Take 10 with... Anna Brooks
Dr Anna Brooks is a Research Fellow and Flow Cytometry Manager in the School of Biological Sciences and the Maurice Wilkins Centre for Molecular Biodiscovery. She gives us 10 minutes of her time to discuss lymph nodes, lasers, and landing a permanent job in research.
1. Describe your research topic to us ten words or less.
Characterising the diversity of mesenchymal precursor/ progenitor cells in human tissues.
2. Now describe it in everyday terms!
In technical terms, I apply my skills as an experienced ‘flow cytometrist’ to better understand the diversity of cell types present in adult tissues, including immune cells, but more recently, those that have the ability to self-renew and therefore regenerate new tissue. These cells are known as mesenchymal precursor or progenitor cells but are also referred to as ‘mesenchymal stem cells’, however the jury is still out as to whether this widely used terminology is appropriate.
These cells are ‘hot’ right now as they’re not only important in normal tissue maintenance and repair, but they’ve attracted a lot of interest for their potential use in regenerative medicine. In addition, they also may be involved in helping or hindering tumour cell escape in the context of cancer. So my interest lies in understanding how these important cells are involved in both health and disease.
What’s flow cytometry? This is a technique that allows us to identify loads of different cell types at the same time, within the same complex cell mixture, such as human blood or digested human tissue (fat, skin). We do this by labelling cells with a bunch of fluorescent tags which are then run through a machine, passing by four lasers that can excite each tag. We are able to detect up to 17 colours in one sample, which makes it a really useful technique for characterising cells in complex human tissues.
3. What are some of the day-to-day research activities you carry out?
A lot of my research involves running flow cytometry experiments, which requires designing panels of fluorescent tags that are specific for or optimised to each type of tissue. The types of tissue I have been working with are human blood, skin, fat, and lymph nodes.
After the lab work much of my time is spent analysing huge, complex data sets with the hope of getting a better understanding of the cell diversity present.
4. What do you enjoy most about your research?
I love to challenge the ‘status quo’ by looking at things from a different perspective, especially by using my skills in flow cytometry in new research areas where it is less commonly employed – with the hope of making new discoveries.
5. Tell us about something that has surprised you or amused you in the course of your research.
That scheduled meeting times are just a guide and rarely stuck to! It is often surprising how much time suddenly disappears when discussing current research problems or nutting out new exciting research ideas.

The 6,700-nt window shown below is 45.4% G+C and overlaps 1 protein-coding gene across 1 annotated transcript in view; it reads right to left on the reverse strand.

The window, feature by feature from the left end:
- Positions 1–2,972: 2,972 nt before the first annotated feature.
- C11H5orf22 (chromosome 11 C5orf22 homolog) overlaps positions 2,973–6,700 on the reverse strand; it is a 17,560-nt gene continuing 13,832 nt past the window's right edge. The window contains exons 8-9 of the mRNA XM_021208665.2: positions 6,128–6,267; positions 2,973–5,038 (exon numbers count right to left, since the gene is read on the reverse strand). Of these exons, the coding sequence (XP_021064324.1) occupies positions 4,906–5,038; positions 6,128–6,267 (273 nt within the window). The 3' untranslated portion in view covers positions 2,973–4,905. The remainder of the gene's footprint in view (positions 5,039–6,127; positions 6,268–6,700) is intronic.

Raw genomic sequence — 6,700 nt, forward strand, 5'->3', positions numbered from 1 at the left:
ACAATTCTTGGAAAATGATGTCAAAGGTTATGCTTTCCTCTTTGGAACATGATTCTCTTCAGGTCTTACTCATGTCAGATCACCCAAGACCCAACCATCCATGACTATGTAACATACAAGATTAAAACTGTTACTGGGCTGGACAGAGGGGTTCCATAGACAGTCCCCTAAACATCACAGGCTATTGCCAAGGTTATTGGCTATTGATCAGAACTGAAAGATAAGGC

6. How have you approached any challenges you’ve faced in your research?
It is often challenging to chase an idea that goes against previously published research, knowing that it may take a lot more work to convince those before you that what they originally thought or published, may not be as accurate as they first imagined.
7. What questions have emerged as a result?
From a research perspective, it still remains to be determined whether a true ‘mesenchymal stem cell’ exists in all adult tissues, or whether this terminology should just be dropped altogether. A question I hope to help answer! [InSCIde Scoop note: Yes! We love a definitive answer!]
8. What kind of impact do you hope your research will have?
I hope that by using advanced flow cytometry techniques we can gain a better understanding of these progenitor / precursor cells in many human tissues, which ultimately could influence the regenerative medicine field with respect to which cells may be most useful in therapies.
9. If you collaborate across the faculty or University, or even outside the University, who do you work with and how does it benefit your research?
Flow cytometry lends itself well to enabling collaborations, and therefore I have been involved in a number of projects. I love this aspect of my work as I am always getting involved in new research areas, which is both challenging and rewarding.
I collaborate with microbiologists, immunologists, stem cell biologists, veterinarians (equine research), psychologists and chemists. Most are within the University, some from the Faculty of Medical and Health Sciences, but I collaborate with researchers from other New Zealand universities too. I also work with international companies who conduct their clinical trials here in Auckland.
10. What one piece of advice would you give your younger, less experienced research self?
That a career in research is going to be challenging. Permanent jobs are scarce and so landing one is going to be a long road.